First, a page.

The Prospect of Power

The Researchers in Fundraising conference this week in London feels like a milestone in our profession – the arrival of a real community of professionals.

There were signals everywhere that we are a real profession. We, the community, have our networks – I saw lots of ‘Hello again! How are you?’s. We have an emerging group of personalities – Martin Mina (Action on Hearing Loss) is the personification of the funny-but-with-a-message presenter. We have our academics – Dr Beth Breeze (University of Kent) continues to uncover the emotional underwiring that supports philanthropy and fundraising. We have international appeal, with Helen Brown (Helen Brown Group) and Gerry Lawless (iWave) flying all the way across the Atlantic to join us.

We have suppliers anxious to win our business and therefore competing (this is normal and healthy) to innovate for our sector. We have media – social media – as conference attendees Tweeted #RIFConf2014 to the world. We even have the beginnings of politics, the politics of women and women’s rights in a workplace where too many bosses (mea culpa) are still men, celebrated by Beth Breeze in her sense of enjoyment at a conference audience that was mainly female.

And we have the intellectual and ethical challenges that define a real profession, personified in Karl Newton of LSE with his intimate description of the Gaddafi incident.

So what’s missing? At the conference the missing ingredient, reported again and again by researchers, was power. They didn’t use that word. What they said was ‘I just can’t get my boss to take research seriously’, or ‘I couldn’t get the budget’, or ‘My boss wrote our policy and I can’t get him to change it.’

Power, and the lack of it, is not a new topic at RiF. But now that we have a real, fully-fledged profession the lack of it is becoming more painful. We need the power to influence our fundraising colleagues. We need the power to write strategy, manage people and influence policy in the fundraising community. We need the power to set budgets, hire and fire. We need the power to commission research, development and innovation in our field. With the Sword of Damocles of new EU data protection legislation hanging over us, we need the power to influence legislation.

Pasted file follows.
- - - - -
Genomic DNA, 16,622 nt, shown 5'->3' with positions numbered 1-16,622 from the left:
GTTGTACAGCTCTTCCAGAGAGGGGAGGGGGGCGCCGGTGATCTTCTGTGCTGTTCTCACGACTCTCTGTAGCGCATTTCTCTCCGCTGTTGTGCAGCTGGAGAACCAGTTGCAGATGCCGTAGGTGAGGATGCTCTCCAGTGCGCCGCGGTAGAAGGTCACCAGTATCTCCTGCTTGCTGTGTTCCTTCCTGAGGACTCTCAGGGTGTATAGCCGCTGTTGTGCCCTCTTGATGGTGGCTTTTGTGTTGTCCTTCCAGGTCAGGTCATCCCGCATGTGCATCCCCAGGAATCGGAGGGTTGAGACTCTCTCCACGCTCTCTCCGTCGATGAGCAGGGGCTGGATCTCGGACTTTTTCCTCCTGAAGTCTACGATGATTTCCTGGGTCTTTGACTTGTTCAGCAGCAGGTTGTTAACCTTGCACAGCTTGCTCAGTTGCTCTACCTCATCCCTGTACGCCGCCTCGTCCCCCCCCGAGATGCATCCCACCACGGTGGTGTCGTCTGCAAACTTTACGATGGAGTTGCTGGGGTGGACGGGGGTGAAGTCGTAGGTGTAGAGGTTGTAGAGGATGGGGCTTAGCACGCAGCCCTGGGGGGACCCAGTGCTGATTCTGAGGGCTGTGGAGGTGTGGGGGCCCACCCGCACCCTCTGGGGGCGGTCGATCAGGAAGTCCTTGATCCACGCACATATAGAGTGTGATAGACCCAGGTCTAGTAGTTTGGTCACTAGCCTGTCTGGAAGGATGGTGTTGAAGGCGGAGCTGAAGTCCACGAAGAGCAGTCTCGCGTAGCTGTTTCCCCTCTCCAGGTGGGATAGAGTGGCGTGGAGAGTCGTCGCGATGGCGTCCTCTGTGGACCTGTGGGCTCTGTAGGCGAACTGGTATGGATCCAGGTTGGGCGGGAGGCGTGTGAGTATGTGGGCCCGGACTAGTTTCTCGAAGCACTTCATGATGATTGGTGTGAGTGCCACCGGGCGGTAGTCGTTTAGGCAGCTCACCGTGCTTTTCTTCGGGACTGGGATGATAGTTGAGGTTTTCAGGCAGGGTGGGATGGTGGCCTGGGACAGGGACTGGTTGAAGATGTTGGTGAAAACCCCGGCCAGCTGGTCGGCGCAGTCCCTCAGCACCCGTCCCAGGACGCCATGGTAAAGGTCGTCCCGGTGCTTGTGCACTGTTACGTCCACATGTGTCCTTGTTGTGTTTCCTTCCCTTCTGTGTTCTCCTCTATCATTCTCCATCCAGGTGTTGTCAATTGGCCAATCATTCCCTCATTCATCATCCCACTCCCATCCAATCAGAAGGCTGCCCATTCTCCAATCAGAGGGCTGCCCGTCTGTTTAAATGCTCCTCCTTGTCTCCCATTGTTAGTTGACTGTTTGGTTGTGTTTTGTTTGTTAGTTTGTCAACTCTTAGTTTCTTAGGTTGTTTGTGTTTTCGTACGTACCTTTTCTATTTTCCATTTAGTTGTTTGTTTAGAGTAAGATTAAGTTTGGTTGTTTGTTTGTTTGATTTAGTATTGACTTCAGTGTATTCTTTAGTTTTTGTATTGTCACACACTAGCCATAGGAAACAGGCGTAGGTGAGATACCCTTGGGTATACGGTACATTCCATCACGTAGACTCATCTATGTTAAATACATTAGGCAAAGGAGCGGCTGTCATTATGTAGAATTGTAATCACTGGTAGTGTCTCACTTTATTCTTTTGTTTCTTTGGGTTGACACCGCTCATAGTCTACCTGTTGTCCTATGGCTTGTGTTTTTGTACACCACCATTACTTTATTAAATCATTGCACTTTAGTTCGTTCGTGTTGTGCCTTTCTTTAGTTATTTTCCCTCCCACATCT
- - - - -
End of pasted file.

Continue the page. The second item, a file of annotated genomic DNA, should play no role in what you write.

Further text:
We need power, and we need it now.

We know how power works. We research it all the time. It is linked to circles of influence, to people with a strong voice, to a community united behind one or two clear ideas simply expressed.

We don’t have to call it that. We can call it “voice” , or “influence” or “a seat at the high table.” We can be subtle about winning power or we can be loud and proud. We can fight or argue, persuade or hint.

We need friends high up in the non-profit trees. The Chief executive of a brand-name national charity who ‘gets’ research. The MPs and MEPs who used to work in nonprofits, who befriend research. Senior staff at the Institute of Fundraising. We need to find these people (ha! easy for us prospect researchers!) We need to cultivate them and we need to persuade them with one or two clear simple messages. And then, like good fundraisers, we need to steward them.

We can use the power of research. We can do this.

3 thoughts on “The Prospect of Power

  1. Excellent! Very well said, Chris, and I couldn’t agree more! The prospect research community should rise to that challenge!

  2. Quite right Chris. Fundraising researchers don’t get the influence they deserve. And I’d suggest, as you mention, that it’s influence rather than power that should be sought.

    I like the approach taken by Revolutionise and the IoF in offering free or two-for-one places for CEOs to attend a key conference with the head of fundraising.

    Sometimes you just have to drag the right people along to see just what you achieve, and, more importantly, what some other charities are racing ahead with.

    It’s an idea I might well put into practice myself when i run a Fundraising Camp for prospect researchers.

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